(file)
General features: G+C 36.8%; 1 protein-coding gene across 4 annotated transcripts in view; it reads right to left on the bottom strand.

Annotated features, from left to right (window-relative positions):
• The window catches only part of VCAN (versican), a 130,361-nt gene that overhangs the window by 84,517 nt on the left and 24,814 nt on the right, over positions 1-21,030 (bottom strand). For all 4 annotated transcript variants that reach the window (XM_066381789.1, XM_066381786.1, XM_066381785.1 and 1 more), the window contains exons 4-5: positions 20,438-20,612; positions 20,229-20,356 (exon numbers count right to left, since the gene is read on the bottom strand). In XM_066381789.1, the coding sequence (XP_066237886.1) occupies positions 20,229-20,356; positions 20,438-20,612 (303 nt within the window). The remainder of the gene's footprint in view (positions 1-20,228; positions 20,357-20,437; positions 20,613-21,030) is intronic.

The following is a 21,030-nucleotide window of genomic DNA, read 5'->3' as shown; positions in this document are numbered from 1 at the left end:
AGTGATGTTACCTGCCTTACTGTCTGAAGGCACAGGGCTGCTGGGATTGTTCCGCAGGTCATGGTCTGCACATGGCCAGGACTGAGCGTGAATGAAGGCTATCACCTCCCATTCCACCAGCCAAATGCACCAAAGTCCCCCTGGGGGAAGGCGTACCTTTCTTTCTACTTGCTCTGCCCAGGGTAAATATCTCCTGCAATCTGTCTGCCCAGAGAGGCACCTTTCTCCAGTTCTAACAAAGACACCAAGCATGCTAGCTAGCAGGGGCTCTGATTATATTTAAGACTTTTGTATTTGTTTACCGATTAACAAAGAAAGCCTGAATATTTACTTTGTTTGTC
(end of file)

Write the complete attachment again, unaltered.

General features: G+C 36.8%; 1 protein-coding gene across 4 annotated transcripts in view; it reads right to left on the bottom strand.

Annotated features, from left to right (window-relative positions):
• The window catches only part of VCAN (versican), a 130,361-nt gene that overhangs the window by 84,517 nt on the left and 24,814 nt on the right, over positions 1-21,030 (bottom strand). For all 4 annotated transcript variants that reach the window (XM_066381789.1, XM_066381786.1, XM_066381785.1 and 1 more), the window contains exons 4-5: positions 20,438-20,612; positions 20,229-20,356 (exon numbers count right to left, since the gene is read on the bottom strand). In XM_066381789.1, the coding sequence (XP_066237886.1) occupies positions 20,229-20,356; positions 20,438-20,612 (303 nt within the window). The remainder of the gene's footprint in view (positions 1-20,228; positions 20,357-20,437; positions 20,613-21,030) is intronic.

The following is a 21,030-nucleotide window of genomic DNA, read 5'->3' as shown; positions in this document are numbered from 1 at the left end:
AGTGATGTTACCTGCCTTACTGTCTGAAGGCACAGGGCTGCTGGGATTGTTCCGCAGGTCATGGTCTGCACATGGCCAGGACTGAGCGTGAATGAAGGCTATCACCTCCCATTCCACCAGCCAAATGCACCAAAGTCCCCCTGGGGGAAGGCGTACCTTTCTTTCTACTTGCTCTGCCCAGGGTAAATATCTCCTGCAATCTGTCTGCCCAGAGAGGCACCTTTCTCCAGTTCTAACAAAGACACCAAGCATGCTAGCTAGCAGGGGCTCTGATTATATTTAAGACTTTTGTATTTGTTTACCGATTAACAAAGAAAGCCTGAATATTTACTTTGTTTGTC